At the age of 18, my artist daughter published a series of four books about a character named Maude. “Maude was small. She was about as long as a sugar spoon, and she had always been that way.” I watched the creation of these works from the outside: the months of conceptualising, collage, paintings, sketches … as Maude came to life and was eventually beautifully preserved inside these four 24-page hard-cover embossed delicacies. Maude lives on her own shelf next to empty sketchbooks. She has no competition.
There is an angel in this world named Gabrielle (Gay-Bee) who has gifted me decades of listening. And books. Chosen only for me. Her handwritten messages on the opening endpapers are testament to her loving listening skills and that she knows the real me. And so this book has no written narrative except for a short foreword and one quote near the last page: “I am very influenced by places — by the atmosphere of a room, you know. And I just knew from the very moment that I came here that I would be able to work here”. It is a small book — easy to hold — in contrast to the explosive experience inside 7 Reece Mews: Francis Bacon’s Studio. Photographer Perry Ogden captures every millimetre of the space where Bacon lived and worked for 31 years. So private. Intimate. What a privilege to carry.
Helen Martins, Auguste Rodin and Frida Kahlo are alive and well in my world. Daily. I exhibit the books that hold their stories as paper icons to their spirit of no surrender. Naked Came I by David Weiss (1963) details the “sensational life story” of Rodin’s path from poverty to the founder of modern sculpture and all that was turbulent between. Helen and Frida’s stories are beautifully told by Susan Imrie Ross (1997) and Hayden Herrera (1989), enhanced by extraordinary images and personal letters. Sometimes I merely stare at these books or stroke them as I walk by. Outsiders. They are their art and their art is them.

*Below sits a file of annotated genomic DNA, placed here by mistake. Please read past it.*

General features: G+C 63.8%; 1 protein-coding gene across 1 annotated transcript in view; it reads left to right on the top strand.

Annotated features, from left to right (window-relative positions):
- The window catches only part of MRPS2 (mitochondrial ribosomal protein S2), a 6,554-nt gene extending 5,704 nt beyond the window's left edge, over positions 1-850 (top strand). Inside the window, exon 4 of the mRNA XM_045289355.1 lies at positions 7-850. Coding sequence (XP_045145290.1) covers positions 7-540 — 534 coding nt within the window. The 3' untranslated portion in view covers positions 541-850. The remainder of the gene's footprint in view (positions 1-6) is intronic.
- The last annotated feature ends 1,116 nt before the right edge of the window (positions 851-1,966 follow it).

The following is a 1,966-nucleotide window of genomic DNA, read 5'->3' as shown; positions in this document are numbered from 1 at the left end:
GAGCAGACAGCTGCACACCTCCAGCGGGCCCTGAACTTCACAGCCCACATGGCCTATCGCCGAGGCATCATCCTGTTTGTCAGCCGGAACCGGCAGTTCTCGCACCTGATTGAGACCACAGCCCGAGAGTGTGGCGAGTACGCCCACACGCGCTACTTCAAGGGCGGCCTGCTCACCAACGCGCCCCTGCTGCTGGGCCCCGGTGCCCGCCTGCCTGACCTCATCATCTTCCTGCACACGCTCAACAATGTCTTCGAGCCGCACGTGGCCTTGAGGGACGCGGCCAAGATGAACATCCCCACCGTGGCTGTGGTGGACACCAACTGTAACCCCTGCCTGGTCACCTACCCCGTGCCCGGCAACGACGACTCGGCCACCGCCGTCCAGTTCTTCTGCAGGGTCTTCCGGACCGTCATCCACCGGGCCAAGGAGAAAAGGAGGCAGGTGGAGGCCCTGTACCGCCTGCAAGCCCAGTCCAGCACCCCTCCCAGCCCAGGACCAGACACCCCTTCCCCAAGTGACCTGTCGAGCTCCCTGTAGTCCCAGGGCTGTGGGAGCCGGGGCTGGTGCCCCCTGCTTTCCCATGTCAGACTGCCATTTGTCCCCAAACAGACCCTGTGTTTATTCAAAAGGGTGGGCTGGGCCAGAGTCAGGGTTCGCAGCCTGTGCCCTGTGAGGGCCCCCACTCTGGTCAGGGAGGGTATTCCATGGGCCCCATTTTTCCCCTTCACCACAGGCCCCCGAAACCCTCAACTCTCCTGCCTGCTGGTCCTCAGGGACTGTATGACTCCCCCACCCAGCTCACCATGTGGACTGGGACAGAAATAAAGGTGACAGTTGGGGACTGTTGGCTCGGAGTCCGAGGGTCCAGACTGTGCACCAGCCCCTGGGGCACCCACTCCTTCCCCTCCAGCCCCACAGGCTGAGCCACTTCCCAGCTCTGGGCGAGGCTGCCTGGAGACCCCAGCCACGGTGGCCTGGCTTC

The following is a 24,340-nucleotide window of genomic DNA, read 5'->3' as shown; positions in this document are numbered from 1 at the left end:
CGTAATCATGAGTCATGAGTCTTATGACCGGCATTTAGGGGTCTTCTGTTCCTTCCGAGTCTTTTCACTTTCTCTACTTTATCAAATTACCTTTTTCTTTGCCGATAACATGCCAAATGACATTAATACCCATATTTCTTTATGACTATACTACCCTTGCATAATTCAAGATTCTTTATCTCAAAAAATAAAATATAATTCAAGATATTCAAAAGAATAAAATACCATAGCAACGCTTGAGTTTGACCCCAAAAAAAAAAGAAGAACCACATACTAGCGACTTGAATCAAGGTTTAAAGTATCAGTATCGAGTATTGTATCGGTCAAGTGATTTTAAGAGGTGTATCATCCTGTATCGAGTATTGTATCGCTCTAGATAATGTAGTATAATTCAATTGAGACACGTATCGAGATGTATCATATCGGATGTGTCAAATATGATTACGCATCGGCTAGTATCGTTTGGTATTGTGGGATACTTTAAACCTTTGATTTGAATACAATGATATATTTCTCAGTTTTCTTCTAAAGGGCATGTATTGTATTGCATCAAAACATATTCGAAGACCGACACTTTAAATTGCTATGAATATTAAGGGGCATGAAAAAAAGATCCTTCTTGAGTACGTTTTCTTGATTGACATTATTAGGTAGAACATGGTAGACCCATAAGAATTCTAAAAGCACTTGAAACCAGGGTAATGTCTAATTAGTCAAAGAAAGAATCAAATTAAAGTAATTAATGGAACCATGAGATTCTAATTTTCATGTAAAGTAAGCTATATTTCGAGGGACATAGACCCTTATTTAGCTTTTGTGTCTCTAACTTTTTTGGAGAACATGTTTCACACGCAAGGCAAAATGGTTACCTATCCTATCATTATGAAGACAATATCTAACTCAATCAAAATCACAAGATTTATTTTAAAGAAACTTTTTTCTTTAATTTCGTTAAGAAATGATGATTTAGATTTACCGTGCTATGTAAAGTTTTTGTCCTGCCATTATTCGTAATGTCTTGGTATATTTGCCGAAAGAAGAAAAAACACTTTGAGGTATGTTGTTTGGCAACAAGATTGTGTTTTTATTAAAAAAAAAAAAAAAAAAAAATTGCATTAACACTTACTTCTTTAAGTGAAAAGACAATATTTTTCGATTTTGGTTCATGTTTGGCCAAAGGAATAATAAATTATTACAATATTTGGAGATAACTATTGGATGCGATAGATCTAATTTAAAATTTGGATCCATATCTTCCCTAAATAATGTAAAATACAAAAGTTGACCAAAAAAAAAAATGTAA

My studio library ranges from the sublime to the silly; from vintage collectibles to four-page pamphlets; from sought-after CMYK manuals to How To make paper cutouts using scrap paper; from “important” brick-like books on graphic design since 1950 to 1000 pin-up girls; from the “CONFIDENTIAL” Cape Times Style Book (1950) to Cath Kidston’s Sew (2009); from a first edition South African Railways souvenir brochure of Pierneef paintings (1978) to the catalogue for Braam Kruger’s retrospective exhibition (2009) … it’s a collection of me by me for me. That’s all.
I have actually read some “important” books; usually long after they were a thing. Like the time I read The English Patient because my then-boyfriend said he had underlined a paragraph to explain to me why he was incapable of love. It still didn’t make sense. I once read a Norman Mailer book and I adored The Jail Diary of Albie Sachs (1966). I did read Pride and Prejudice (1813) decades after Dorothy Driver told me to and Of Mice and Men (1937) because I found a beautiful worn copy in a charity shop.
Don’t tell me what to read. Or why. Don’t even think about suggesting a book with a bad cover or an unsuitable typeface. I am far too visually sensitive to be toyed with. Please.
“Classic – a book which people praise and don’t read.” — Mark Twain
He’s not wrong.⁴
¹ Congeries is a fancy literary term for creating a list. The items in your list can be words, ideas or phrases, and displaying them this way helps prove or emphasise a point — or even create a sense of irony. Occasionally, it’s also called piling as the words are “piling up”.
² Erotesis is a close cousin of the rhetorical question. Rather than a question asked without expectation of an answer, this is when the question (and the asker) confidently expects a response that is either negative or affirmative.
³ A malapropism is when similar-sounding words replace their appropriate counterparts, typically to comic effect.
⁴ Litotes (pronounced lie-toe-teez) is the signature literary device of the double negative. Writers use litotes to express certain sentiments through their opposites, by saying that that opposite is not the case.
♦ VWB ♦